"The impressive sandstone beehive-like domes of the Bungle Bungles in Purnululu National Park are a natural wonder of Australia and World Heritage listed."
Rising over 250 metres in height these stripy orange and black towers
have formed over millions of years from ancient rivers depositing huge
amounts of sediment eventually turning into sandstone. Water and wind
erosion and weathering has also played a part over the years resulting
in the appearance of the domes today.
The Bungle Bungles are 300km from Kununurra and 160km from Halls Creek and open to high clearance four wheel drives and off road campers only due to the rugged corrugated track. Allow at least two hours to drive the 53km track into the park.
Best Time to Visit
Purnululu National Park is open between April and December and the best time to visit is between May and September when the temperatures are at their mildest. If you visit during warmer months start walking and sightseeing early to avoid the midday heat.
Much can be seen in one full day if that’s all you have time for, but to fully appreciate the Bungle Bungles and see all there is to offer a longer stay would be ideal.
There are a variety of walks available with different lengths and levels of difficulty.
The Domes Walk is an easy 1 km stroll along a track winding around the beehive domes, on which you can really appreciate their height.
Cathedral Gorge Walk is relatively easy, with a few
ledges to contend with along the way, 3 km return. The end of the gorge
opens up into a huge cathedral-like amphitheatre which is something to
Echidna Chasm Walk is moderately easy, being 2 km return. Quite different to the walks at the southern end of the park, this trail leads through an abundance of palm trees and boulders, with a long chasm at the end, very scenic.
Mini Palms Walk is 5 km return and starts off easy but becomes more challenging with slopes and boulders. The trail ultimately leads to a viewing platform overlooking the outstanding Mini Palms Gorge.
Piccaninny Gorge Walk is for the fit and energetic. This gorge is a 30 km return overnight hike and recognized as the most spectacular gorge in the park. You can walk easily along the creek bed to the gorge entrance and back to the carpark which is 14 km return. The level of difficulty is harder in the gorge itself. This gorge features many side gorges, palms, water holes and gorgeous vegetation.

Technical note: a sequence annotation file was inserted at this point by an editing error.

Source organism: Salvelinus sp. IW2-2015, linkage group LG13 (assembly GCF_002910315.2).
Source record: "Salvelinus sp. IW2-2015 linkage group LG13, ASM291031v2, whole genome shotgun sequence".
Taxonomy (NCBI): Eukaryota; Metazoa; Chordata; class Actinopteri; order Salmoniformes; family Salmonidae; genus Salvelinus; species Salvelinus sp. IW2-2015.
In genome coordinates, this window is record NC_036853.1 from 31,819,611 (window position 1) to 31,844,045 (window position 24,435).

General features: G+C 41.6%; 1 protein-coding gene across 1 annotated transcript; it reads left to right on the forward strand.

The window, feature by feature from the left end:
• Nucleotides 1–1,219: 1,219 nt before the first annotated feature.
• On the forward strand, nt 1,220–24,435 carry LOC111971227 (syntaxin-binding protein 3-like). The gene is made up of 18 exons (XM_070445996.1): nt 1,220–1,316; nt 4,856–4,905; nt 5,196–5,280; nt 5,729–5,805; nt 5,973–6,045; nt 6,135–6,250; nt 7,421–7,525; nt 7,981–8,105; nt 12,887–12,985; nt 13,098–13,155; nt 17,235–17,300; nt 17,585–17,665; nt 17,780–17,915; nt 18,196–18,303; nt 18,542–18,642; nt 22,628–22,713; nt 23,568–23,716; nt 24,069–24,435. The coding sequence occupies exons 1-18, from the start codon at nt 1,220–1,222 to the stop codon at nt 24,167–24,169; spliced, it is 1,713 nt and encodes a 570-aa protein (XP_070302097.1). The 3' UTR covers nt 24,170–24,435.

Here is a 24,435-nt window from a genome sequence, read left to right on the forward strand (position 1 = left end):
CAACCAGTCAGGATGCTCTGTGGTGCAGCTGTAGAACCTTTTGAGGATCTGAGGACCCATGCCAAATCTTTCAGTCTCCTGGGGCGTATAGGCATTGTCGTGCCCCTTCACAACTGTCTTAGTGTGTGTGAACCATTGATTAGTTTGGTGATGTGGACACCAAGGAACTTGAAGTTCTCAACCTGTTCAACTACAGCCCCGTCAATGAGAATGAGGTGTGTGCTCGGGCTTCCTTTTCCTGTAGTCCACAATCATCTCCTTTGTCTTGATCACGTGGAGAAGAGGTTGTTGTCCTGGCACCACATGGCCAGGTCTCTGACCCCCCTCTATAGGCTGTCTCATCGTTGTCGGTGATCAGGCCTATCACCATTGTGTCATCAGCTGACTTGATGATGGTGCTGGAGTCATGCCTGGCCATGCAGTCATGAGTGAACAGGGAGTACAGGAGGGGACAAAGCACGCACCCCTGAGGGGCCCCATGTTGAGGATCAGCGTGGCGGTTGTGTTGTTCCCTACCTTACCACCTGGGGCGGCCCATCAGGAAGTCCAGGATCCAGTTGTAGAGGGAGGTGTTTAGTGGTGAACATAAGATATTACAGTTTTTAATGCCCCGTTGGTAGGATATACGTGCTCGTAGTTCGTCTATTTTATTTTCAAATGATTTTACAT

There are 3 lookouts in Purnululu National Park.
Piccaninny Creek Lookout is 3km return and a moderate walk negotiating ledges and slopes, the end result looking out over Piccaninny Creek.
Kungkalahayi Lookout is 500m return climbing up to the slope gradually. The 360 degree views of the escarpment and ridges are well worth the climb.
Osmand Lookout is also 500m return and an easy climb, providing scenic views of the Osmand Ranges and Osmand Creek.
There is bush camping only in Purnululu National Park. There are two campgrounds, Kurrajong in the northern section and Walardi at the southern end. Facilities include toilets, bore water and fire wood. There are no showers in the park or any supplies such as water, food or fuel so make sure you have sufficient stocks. If you run out of drinking water be sure to boil the untreated bore water before consumption.
There is a private camp ground in the park, Bellburn campground, which has more facilities but must be booked in advance. Contact East Kimberley Tours on (08) 9168 2213 or Kimberley Wilderness Adventures on (08) 9192 7022 to secure your camp site.
Another alternate camping area is Spring Creek which is on the Great Northern Highway a few km’s south of the entrance to the park. There is camping below by the creek and also a top car park for larger vehicles. A toilet is provided for your convenience.
The Bungle Bungle experience is one you’ll never forget. Purnululu National Park is so unique and definitely worth scheduling in your itinerary. Remember to call into the visitor’s centre to register and collect a comprehensive map of the park.
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